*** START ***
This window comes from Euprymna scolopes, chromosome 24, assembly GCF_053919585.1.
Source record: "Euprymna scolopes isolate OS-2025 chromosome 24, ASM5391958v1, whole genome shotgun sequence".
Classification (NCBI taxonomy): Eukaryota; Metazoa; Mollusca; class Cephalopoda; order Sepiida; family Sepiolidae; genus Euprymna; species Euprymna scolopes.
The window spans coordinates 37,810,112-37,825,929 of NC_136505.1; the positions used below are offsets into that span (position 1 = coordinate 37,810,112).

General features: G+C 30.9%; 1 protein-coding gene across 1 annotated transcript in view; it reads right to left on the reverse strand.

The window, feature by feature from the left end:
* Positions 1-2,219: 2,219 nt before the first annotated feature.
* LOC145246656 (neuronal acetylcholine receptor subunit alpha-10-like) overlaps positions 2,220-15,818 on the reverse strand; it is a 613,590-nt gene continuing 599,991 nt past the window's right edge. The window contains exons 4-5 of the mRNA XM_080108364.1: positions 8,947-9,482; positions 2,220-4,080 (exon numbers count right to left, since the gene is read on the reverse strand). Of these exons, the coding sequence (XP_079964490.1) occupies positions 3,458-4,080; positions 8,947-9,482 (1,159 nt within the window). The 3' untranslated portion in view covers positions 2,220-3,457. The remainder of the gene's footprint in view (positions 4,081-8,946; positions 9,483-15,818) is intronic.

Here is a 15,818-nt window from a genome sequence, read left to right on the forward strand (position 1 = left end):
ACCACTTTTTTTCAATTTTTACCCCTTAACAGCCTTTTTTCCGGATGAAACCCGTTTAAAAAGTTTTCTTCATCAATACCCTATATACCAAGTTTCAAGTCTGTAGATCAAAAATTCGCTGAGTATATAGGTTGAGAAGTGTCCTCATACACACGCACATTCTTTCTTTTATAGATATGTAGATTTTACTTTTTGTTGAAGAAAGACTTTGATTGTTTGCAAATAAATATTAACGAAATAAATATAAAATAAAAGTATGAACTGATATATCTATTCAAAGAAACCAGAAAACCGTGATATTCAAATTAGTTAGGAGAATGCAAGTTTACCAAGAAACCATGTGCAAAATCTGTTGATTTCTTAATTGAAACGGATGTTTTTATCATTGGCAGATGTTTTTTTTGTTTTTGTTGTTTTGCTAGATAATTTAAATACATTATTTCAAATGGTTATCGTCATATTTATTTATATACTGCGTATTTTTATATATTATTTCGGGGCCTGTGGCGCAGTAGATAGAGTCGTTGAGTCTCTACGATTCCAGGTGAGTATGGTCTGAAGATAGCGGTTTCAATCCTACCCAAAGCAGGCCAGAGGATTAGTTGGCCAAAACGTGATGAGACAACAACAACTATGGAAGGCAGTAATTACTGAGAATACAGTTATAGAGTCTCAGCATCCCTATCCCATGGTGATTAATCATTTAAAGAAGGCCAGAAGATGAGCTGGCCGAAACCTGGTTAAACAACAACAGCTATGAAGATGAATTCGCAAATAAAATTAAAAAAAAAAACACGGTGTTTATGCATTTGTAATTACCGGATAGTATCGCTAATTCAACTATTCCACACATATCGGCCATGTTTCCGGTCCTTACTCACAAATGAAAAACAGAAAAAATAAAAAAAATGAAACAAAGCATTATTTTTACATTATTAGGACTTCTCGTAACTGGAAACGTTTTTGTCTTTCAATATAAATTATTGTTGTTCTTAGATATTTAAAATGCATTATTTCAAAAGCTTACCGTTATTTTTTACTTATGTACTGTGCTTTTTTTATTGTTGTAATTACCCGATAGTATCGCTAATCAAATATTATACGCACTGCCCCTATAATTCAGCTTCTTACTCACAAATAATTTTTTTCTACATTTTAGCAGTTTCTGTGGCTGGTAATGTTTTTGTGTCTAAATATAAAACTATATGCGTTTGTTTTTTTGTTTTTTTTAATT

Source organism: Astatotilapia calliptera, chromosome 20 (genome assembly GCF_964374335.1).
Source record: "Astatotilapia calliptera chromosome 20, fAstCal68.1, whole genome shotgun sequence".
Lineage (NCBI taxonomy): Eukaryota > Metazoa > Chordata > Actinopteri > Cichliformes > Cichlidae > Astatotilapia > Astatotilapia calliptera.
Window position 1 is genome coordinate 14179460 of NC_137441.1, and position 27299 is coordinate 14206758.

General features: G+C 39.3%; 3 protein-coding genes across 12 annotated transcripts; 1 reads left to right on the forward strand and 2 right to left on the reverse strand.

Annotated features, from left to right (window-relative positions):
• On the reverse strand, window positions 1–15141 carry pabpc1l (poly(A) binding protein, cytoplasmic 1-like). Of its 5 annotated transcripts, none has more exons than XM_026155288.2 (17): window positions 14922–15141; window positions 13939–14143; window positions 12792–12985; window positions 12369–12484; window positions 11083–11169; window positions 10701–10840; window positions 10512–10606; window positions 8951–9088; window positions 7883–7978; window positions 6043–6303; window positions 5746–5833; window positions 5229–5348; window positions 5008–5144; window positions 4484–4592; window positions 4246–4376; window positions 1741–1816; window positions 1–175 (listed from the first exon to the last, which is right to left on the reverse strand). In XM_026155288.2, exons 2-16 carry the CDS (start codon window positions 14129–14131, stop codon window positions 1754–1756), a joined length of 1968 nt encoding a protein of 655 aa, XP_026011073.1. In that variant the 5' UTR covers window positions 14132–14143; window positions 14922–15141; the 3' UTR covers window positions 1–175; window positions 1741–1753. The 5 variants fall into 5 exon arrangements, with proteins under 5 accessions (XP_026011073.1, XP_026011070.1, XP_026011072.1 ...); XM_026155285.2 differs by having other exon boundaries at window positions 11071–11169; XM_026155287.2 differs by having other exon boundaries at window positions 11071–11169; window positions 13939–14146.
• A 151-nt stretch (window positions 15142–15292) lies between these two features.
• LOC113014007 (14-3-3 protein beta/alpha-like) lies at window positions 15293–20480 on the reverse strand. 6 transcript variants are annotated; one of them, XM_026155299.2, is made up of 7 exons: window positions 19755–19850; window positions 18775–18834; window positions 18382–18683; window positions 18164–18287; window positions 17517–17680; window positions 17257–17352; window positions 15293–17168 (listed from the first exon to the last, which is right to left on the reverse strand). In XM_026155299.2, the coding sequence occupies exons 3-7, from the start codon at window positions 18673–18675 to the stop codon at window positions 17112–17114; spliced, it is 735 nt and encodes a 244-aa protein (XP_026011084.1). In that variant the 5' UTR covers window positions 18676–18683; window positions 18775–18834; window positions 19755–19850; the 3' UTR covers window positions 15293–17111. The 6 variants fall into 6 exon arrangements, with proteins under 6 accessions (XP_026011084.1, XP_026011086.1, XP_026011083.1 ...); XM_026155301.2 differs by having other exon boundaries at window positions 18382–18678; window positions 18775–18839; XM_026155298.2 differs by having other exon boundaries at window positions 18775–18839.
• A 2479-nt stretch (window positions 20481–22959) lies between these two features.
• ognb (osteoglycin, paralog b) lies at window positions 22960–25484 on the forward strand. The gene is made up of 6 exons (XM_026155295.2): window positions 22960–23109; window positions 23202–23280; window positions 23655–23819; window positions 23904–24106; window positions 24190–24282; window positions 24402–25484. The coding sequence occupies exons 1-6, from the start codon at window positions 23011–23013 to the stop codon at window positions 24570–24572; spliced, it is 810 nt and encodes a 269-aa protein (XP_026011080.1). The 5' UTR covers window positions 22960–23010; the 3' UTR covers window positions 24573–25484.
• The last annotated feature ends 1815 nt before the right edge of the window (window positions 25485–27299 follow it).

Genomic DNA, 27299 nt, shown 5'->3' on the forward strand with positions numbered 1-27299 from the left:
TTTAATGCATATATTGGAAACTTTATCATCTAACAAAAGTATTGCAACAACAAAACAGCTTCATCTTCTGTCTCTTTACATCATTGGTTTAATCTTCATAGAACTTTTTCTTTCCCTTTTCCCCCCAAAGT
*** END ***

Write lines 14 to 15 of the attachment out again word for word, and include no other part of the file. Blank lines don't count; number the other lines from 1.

Window position 1 is genome coordinate 14179460 of NC_137441.1, and position 27299 is coordinate 14206758.

General features: G+C 39.3%; 3 protein-coding genes across 12 annotated transcripts; 1 reads left to right on the forward strand and 2 right to left on the reverse strand.